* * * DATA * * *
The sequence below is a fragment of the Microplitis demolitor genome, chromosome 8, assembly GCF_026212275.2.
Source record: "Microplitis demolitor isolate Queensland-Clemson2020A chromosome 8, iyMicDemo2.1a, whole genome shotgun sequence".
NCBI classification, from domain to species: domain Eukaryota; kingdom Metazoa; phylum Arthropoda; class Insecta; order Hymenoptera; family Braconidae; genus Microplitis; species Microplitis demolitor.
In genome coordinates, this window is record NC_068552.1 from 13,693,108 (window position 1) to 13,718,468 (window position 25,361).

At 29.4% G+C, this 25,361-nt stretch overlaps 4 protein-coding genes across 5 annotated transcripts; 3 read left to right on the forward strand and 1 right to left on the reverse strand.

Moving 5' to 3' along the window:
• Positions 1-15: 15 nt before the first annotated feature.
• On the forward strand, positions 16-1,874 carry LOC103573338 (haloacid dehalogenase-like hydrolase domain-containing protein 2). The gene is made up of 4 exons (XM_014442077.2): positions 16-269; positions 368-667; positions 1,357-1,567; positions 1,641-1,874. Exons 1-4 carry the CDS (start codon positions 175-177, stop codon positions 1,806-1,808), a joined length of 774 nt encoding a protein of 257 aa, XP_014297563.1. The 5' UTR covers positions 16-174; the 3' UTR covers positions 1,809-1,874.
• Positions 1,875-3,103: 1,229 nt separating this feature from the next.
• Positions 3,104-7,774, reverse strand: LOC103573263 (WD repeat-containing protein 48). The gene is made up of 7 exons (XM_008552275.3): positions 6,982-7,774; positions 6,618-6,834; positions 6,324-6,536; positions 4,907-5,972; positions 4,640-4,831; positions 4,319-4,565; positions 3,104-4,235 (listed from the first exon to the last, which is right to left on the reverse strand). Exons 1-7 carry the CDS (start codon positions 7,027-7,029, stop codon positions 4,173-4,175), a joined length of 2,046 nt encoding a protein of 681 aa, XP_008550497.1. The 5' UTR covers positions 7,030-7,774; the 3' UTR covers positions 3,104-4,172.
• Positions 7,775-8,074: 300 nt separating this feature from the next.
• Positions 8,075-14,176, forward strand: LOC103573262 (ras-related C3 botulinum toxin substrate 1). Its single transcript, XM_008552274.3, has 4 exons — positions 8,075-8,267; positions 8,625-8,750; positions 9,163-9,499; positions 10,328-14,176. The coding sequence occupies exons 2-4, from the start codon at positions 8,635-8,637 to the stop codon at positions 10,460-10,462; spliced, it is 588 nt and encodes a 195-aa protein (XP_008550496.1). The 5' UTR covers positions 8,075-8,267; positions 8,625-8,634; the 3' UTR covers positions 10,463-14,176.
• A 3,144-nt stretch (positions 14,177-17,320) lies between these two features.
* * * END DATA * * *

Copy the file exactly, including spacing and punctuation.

The sequence below is a fragment of the Microplitis demolitor genome, chromosome 8, assembly GCF_026212275.2.
Source record: "Microplitis demolitor isolate Queensland-Clemson2020A chromosome 8, iyMicDemo2.1a, whole genome shotgun sequence".
NCBI classification, from domain to species: domain Eukaryota; kingdom Metazoa; phylum Arthropoda; class Insecta; order Hymenoptera; family Braconidae; genus Microplitis; species Microplitis demolitor.
In genome coordinates, this window is record NC_068552.1 from 13,693,108 (window position 1) to 13,718,468 (window position 25,361).

At 29.4% G+C, this 25,361-nt stretch overlaps 4 protein-coding genes across 5 annotated transcripts; 3 read left to right on the forward strand and 1 right to left on the reverse strand.

Moving 5' to 3' along the window:
• Positions 1-15: 15 nt before the first annotated feature.
• On the forward strand, positions 16-1,874 carry LOC103573338 (haloacid dehalogenase-like hydrolase domain-containing protein 2). The gene is made up of 4 exons (XM_014442077.2): positions 16-269; positions 368-667; positions 1,357-1,567; positions 1,641-1,874. Exons 1-4 carry the CDS (start codon positions 175-177, stop codon positions 1,806-1,808), a joined length of 774 nt encoding a protein of 257 aa, XP_014297563.1. The 5' UTR covers positions 16-174; the 3' UTR covers positions 1,809-1,874.
• Positions 1,875-3,103: 1,229 nt separating this feature from the next.
• Positions 3,104-7,774, reverse strand: LOC103573263 (WD repeat-containing protein 48). The gene is made up of 7 exons (XM_008552275.3): positions 6,982-7,774; positions 6,618-6,834; positions 6,324-6,536; positions 4,907-5,972; positions 4,640-4,831; positions 4,319-4,565; positions 3,104-4,235 (listed from the first exon to the last, which is right to left on the reverse strand). Exons 1-7 carry the CDS (start codon positions 7,027-7,029, stop codon positions 4,173-4,175), a joined length of 2,046 nt encoding a protein of 681 aa, XP_008550497.1. The 5' UTR covers positions 7,030-7,774; the 3' UTR covers positions 3,104-4,172.
• Positions 7,775-8,074: 300 nt separating this feature from the next.
• Positions 8,075-14,176, forward strand: LOC103573262 (ras-related C3 botulinum toxin substrate 1). Its single transcript, XM_008552274.3, has 4 exons — positions 8,075-8,267; positions 8,625-8,750; positions 9,163-9,499; positions 10,328-14,176. The coding sequence occupies exons 2-4, from the start codon at positions 8,635-8,637 to the stop codon at positions 10,460-10,462; spliced, it is 588 nt and encodes a 195-aa protein (XP_008550496.1). The 5' UTR covers positions 8,075-8,267; positions 8,625-8,634; the 3' UTR covers positions 10,463-14,176.
• A 3,144-nt stretch (positions 14,177-17,320) lies between these two features.